Women are going to college in greater numbers than ever before; they are achieving success in fields that used to be dominated by men, and they are finally breaking the glass ceiling and taking over CEO roles at major companies.
These accomplishments should be perceived as a welcome change, because it means as a society we have a larger pool of intelligent, creative leaders in our workforce now that so many women are embracing and advancing careers.
But instead of seeing the positives that this brings to society, men are feeling threatened. They now have to compete against women at all levels, and some think it is causing young men to just give up.
A male family member of mine bemoaned the “lost” generation of guys in their 20s — still living at home, not motivated to do great things, not fulfilling their potential. His intelligent, capable, teenage son is losing interest in school and may end up going to community college, unlike his engineer father — the first in his second-generation immigrant family to get a bachelor’s degree, which he earned from a prestigious university.
While I don’t want to see boys flounder and certainly have high hopes for my teenage son (and daughter) — both currently in honors and AP classes and on track to get university degrees — I was not dismayed by this observation like he was.
I told him it’s our turn now. The fact that girls are perceived by many young people today as the “smarter” gender is not a bad thing. Maybe we are, and maybe we aren’t. But for too many centuries, women were generally cast aside as unable to contribute meaningfully, and it’s a welcome change for women to be considered not only capable, but superior.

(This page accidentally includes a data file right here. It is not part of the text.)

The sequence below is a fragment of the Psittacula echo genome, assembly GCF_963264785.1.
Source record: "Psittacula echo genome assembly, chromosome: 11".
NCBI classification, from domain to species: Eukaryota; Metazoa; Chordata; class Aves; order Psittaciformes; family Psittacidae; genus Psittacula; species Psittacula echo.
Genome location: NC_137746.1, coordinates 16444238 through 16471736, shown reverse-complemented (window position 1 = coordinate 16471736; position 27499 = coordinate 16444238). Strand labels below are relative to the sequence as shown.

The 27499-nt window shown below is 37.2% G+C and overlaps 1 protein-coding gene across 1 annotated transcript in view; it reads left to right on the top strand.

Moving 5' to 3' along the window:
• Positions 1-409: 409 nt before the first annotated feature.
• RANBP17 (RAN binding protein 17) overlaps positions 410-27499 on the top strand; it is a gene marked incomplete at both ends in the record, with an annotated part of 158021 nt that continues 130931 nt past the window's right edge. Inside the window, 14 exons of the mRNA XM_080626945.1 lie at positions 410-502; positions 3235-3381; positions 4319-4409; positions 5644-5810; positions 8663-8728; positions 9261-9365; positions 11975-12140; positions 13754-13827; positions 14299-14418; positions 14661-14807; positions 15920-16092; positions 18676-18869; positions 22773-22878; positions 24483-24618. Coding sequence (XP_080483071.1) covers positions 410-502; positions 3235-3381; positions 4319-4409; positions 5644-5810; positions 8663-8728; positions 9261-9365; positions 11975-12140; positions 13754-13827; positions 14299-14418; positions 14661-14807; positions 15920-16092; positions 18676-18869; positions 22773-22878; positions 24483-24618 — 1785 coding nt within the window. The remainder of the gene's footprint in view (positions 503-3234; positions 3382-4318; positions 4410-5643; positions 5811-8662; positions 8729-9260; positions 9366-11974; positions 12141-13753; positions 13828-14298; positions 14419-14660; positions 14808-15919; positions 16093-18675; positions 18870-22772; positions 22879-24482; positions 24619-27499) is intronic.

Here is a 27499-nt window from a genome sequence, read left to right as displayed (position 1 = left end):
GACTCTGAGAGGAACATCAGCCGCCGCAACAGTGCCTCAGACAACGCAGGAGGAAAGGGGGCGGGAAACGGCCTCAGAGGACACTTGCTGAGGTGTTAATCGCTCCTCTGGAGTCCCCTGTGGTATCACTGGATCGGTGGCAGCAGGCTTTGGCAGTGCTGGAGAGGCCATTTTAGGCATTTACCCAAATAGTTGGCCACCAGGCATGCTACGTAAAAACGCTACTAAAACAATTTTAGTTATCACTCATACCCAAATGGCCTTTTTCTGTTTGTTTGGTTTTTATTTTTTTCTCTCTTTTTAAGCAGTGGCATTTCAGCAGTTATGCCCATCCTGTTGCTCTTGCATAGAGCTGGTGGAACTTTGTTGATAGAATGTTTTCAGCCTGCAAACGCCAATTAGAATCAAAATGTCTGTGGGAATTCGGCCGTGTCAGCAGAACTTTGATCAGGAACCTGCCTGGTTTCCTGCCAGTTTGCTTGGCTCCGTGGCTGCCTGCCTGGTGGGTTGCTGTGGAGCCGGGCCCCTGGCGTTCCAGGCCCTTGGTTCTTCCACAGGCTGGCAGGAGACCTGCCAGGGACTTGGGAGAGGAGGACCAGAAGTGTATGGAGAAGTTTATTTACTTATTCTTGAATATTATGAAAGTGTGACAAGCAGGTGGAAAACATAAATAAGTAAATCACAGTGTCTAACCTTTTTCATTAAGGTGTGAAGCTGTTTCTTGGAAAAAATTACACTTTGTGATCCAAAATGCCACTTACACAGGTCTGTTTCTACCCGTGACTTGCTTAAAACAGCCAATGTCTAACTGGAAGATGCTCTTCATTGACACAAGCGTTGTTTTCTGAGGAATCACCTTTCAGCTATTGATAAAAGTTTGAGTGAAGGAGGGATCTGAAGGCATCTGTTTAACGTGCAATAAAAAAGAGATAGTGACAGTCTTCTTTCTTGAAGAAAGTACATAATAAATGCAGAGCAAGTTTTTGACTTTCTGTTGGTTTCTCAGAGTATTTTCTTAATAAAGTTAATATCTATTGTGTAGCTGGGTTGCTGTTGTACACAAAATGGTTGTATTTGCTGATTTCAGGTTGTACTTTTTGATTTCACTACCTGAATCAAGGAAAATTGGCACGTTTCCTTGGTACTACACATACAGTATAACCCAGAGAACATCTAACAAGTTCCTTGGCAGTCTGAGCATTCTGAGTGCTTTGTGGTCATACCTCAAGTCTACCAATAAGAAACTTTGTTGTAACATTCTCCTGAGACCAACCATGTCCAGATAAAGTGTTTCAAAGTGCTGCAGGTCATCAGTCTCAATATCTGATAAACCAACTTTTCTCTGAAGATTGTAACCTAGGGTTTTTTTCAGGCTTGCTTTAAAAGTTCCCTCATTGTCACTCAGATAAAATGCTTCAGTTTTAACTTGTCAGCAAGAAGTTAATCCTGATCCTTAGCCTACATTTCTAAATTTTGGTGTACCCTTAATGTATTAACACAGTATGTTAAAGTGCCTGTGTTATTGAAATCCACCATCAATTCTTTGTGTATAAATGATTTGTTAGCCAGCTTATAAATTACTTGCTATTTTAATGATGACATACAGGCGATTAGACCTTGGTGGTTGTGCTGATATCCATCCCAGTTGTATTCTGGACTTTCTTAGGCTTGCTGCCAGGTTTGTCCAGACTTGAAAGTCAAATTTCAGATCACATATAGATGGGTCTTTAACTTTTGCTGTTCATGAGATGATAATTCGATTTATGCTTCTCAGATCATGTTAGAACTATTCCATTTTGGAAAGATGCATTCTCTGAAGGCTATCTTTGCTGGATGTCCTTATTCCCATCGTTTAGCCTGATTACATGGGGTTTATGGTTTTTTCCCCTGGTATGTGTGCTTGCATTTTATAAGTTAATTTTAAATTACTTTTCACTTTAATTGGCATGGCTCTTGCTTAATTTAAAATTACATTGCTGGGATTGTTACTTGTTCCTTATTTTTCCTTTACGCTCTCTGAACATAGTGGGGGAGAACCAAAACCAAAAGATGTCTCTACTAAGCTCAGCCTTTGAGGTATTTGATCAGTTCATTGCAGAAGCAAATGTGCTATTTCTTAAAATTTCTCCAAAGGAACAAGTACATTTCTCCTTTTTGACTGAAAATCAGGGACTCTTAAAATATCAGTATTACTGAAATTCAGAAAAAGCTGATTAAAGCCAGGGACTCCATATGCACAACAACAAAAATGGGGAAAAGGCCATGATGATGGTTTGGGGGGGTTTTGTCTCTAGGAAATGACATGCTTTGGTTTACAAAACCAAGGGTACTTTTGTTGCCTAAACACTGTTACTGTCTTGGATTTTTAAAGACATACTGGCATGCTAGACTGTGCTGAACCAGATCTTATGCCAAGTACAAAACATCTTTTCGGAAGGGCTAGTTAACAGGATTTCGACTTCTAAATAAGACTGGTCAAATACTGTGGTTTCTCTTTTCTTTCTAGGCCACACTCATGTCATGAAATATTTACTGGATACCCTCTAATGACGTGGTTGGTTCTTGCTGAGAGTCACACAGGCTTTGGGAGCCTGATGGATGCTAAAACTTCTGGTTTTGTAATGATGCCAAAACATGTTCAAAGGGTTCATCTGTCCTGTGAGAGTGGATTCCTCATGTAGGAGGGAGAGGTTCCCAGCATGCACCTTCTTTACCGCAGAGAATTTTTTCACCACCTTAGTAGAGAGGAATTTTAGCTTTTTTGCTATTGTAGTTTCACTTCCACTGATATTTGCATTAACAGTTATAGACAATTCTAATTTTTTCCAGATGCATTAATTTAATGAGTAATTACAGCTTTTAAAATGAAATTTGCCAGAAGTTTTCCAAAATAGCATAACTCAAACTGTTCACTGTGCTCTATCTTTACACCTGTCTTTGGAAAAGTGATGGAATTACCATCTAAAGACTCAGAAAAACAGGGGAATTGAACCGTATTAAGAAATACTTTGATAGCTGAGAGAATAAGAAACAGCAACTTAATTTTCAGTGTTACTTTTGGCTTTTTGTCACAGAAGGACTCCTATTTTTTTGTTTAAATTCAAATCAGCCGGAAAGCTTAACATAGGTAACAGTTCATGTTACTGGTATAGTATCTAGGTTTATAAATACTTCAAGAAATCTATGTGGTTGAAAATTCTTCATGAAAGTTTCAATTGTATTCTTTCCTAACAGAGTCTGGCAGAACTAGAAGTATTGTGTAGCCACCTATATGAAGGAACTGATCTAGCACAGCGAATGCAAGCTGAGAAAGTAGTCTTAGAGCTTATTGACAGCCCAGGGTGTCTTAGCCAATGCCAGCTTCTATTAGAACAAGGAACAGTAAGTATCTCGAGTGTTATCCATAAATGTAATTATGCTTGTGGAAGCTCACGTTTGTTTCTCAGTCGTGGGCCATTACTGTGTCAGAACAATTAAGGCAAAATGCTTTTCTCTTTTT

Ask any teenager about the differences between the sexes. Teen girls are thought of as more motivated, more organized and more hard working than teen boys — and those perceptions are based on the fact that they occupy more than half the spots in school in leadership positions, on the honor roll, in the National Honor Society and even in the top 2 percent of their class as shown in the attached picture — at least in the suburban school districts where I live.
I am smiling along with all those happy faces on the senior girls and the female principal.
I have faith that this generation will keep their career aspirations building even as they become women and mothers, even if my generation didn’t fully accomplish that challenge.
If society supports its best and brightest with flexible schedules, generous maternity leave and affordable child care, these bright girls will reach their potential and move the world forward. If corporate America and Congress don’t address these pressing issues soon enough, these young ladies will take over leadership roles and do it themselves. They have the numbers and the will to rule.
It will mean a better future for all of us.
In 20 years, the female-shaped world will be led by those who prioritize cooperation over confrontation, thoughtful strategy over rash reaction, health over commerce, knowledge over strength, compassion over revenge, innovation over inertia, conservation over consumption, long range over short term, communication over ambiguity, nurture over abandonment, patience over restlessness, diplomacy over war.
Welcome to the new reality boys. It’s been a long time coming.